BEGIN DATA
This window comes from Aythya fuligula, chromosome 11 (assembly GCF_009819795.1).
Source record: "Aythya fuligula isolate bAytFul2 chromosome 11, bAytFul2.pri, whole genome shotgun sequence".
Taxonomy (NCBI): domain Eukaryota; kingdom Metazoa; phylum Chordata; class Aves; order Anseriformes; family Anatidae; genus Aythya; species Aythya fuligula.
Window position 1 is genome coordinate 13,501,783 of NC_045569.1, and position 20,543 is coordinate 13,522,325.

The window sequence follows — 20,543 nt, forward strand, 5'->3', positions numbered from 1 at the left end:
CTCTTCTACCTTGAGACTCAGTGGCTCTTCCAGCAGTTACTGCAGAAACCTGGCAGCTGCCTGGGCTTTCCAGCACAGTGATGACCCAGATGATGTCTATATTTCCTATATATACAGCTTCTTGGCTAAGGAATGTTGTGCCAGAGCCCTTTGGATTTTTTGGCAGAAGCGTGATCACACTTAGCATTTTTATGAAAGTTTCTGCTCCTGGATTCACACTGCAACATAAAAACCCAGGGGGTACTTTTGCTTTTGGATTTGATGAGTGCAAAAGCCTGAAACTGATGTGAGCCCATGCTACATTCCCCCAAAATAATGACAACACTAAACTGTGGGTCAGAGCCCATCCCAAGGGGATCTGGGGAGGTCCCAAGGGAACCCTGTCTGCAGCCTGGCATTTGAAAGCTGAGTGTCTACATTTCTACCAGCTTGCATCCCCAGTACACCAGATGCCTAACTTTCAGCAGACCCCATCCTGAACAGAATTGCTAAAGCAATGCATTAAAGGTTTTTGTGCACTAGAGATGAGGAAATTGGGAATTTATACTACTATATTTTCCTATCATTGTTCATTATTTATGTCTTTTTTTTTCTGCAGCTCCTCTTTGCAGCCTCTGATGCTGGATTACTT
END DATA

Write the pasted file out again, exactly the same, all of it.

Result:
This window comes from Aythya fuligula, chromosome 11 (assembly GCF_009819795.1).
Source record: "Aythya fuligula isolate bAytFul2 chromosome 11, bAytFul2.pri, whole genome shotgun sequence".
Taxonomy (NCBI): domain Eukaryota; kingdom Metazoa; phylum Chordata; class Aves; order Anseriformes; family Anatidae; genus Aythya; species Aythya fuligula.
Window position 1 is genome coordinate 13,501,783 of NC_045569.1, and position 20,543 is coordinate 13,522,325.

The window sequence follows — 20,543 nt, forward strand, 5'->3', positions numbered from 1 at the left end:
CTCTTCTACCTTGAGACTCAGTGGCTCTTCCAGCAGTTACTGCAGAAACCTGGCAGCTGCCTGGGCTTTCCAGCACAGTGATGACCCAGATGATGTCTATATTTCCTATATATACAGCTTCTTGGCTAAGGAATGTTGTGCCAGAGCCCTTTGGATTTTTTGGCAGAAGCGTGATCACACTTAGCATTTTTATGAAAGTTTCTGCTCCTGGATTCACACTGCAACATAAAAACCCAGGGGGTACTTTTGCTTTTGGATTTGATGAGTGCAAAAGCCTGAAACTGATGTGAGCCCATGCTACATTCCCCCAAAATAATGACAACACTAAACTGTGGGTCAGAGCCCATCCCAAGGGGATCTGGGGAGGTCCCAAGGGAACCCTGTCTGCAGCCTGGCATTTGAAAGCTGAGTGTCTACATTTCTACCAGCTTGCATCCCCAGTACACCAGATGCCTAACTTTCAGCAGACCCCATCCTGAACAGAATTGCTAAAGCAATGCATTAAAGGTTTTTGTGCACTAGAGATGAGGAAATTGGGAATTTATACTACTATATTTTCCTATCATTGTTCATTATTTATGTCTTTTTTTTTCTGCAGCTCCTCTTTGCAGCCTCTGATGCTGGATTACTT